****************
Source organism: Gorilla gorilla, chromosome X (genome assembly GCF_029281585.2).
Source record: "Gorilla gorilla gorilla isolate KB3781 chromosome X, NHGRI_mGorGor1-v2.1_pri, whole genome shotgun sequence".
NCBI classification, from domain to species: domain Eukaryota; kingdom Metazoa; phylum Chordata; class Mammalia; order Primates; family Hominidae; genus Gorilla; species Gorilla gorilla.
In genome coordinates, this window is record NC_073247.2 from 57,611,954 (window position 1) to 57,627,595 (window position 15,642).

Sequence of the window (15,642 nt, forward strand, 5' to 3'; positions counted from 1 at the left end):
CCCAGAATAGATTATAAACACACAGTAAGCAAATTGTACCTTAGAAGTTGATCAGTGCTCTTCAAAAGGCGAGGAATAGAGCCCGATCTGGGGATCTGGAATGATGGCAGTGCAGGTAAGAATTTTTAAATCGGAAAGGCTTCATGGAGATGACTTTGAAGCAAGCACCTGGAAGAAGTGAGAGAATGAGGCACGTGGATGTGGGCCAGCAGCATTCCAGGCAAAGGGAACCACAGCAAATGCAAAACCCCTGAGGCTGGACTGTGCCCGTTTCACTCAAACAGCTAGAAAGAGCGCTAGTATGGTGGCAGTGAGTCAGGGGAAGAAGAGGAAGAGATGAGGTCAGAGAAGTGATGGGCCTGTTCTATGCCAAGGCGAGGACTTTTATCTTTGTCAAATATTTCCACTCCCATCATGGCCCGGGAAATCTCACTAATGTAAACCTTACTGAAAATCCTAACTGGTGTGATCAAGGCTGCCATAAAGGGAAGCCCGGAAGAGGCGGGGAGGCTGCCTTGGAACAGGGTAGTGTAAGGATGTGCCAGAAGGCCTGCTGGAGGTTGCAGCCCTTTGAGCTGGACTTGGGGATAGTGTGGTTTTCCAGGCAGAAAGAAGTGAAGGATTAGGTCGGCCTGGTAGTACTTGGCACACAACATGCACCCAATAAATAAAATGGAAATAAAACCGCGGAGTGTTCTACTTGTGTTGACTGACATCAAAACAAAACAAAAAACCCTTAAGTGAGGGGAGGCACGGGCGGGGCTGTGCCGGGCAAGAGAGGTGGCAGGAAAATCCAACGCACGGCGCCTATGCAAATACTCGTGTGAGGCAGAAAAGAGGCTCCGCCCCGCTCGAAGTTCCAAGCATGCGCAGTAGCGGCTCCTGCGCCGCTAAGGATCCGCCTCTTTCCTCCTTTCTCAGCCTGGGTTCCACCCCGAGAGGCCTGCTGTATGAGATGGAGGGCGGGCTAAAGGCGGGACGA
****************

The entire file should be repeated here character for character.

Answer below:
Source organism: Gorilla gorilla, chromosome X (genome assembly GCF_029281585.2).
Source record: "Gorilla gorilla gorilla isolate KB3781 chromosome X, NHGRI_mGorGor1-v2.1_pri, whole genome shotgun sequence".
NCBI classification, from domain to species: domain Eukaryota; kingdom Metazoa; phylum Chordata; class Mammalia; order Primates; family Hominidae; genus Gorilla; species Gorilla gorilla.
In genome coordinates, this window is record NC_073247.2 from 57,611,954 (window position 1) to 57,627,595 (window position 15,642).

Sequence of the window (15,642 nt, forward strand, 5' to 3'; positions counted from 1 at the left end):
CCCAGAATAGATTATAAACACACAGTAAGCAAATTGTACCTTAGAAGTTGATCAGTGCTCTTCAAAAGGCGAGGAATAGAGCCCGATCTGGGGATCTGGAATGATGGCAGTGCAGGTAAGAATTTTTAAATCGGAAAGGCTTCATGGAGATGACTTTGAAGCAAGCACCTGGAAGAAGTGAGAGAATGAGGCACGTGGATGTGGGCCAGCAGCATTCCAGGCAAAGGGAACCACAGCAAATGCAAAACCCCTGAGGCTGGACTGTGCCCGTTTCACTCAAACAGCTAGAAAGAGCGCTAGTATGGTGGCAGTGAGTCAGGGGAAGAAGAGGAAGAGATGAGGTCAGAGAAGTGATGGGCCTGTTCTATGCCAAGGCGAGGACTTTTATCTTTGTCAAATATTTCCACTCCCATCATGGCCCGGGAAATCTCACTAATGTAAACCTTACTGAAAATCCTAACTGGTGTGATCAAGGCTGCCATAAAGGGAAGCCCGGAAGAGGCGGGGAGGCTGCCTTGGAACAGGGTAGTGTAAGGATGTGCCAGAAGGCCTGCTGGAGGTTGCAGCCCTTTGAGCTGGACTTGGGGATAGTGTGGTTTTCCAGGCAGAAAGAAGTGAAGGATTAGGTCGGCCTGGTAGTACTTGGCACACAACATGCACCCAATAAATAAAATGGAAATAAAACCGCGGAGTGTTCTACTTGTGTTGACTGACATCAAAACAAAACAAAAAACCCTTAAGTGAGGGGAGGCACGGGCGGGGCTGTGCCGGGCAAGAGAGGTGGCAGGAAAATCCAACGCACGGCGCCTATGCAAATACTCGTGTGAGGCAGAAAAGAGGCTCCGCCCCGCTCGAAGTTCCAAGCATGCGCAGTAGCGGCTCCTGCGCCGCTAAGGATCCGCCTCTTTCCTCCTTTCTCAGCCTGGGTTCCACCCCGAGAGGCCTGCTGTATGAGATGGAGGGCGGGCTAAAGGCGGGACGA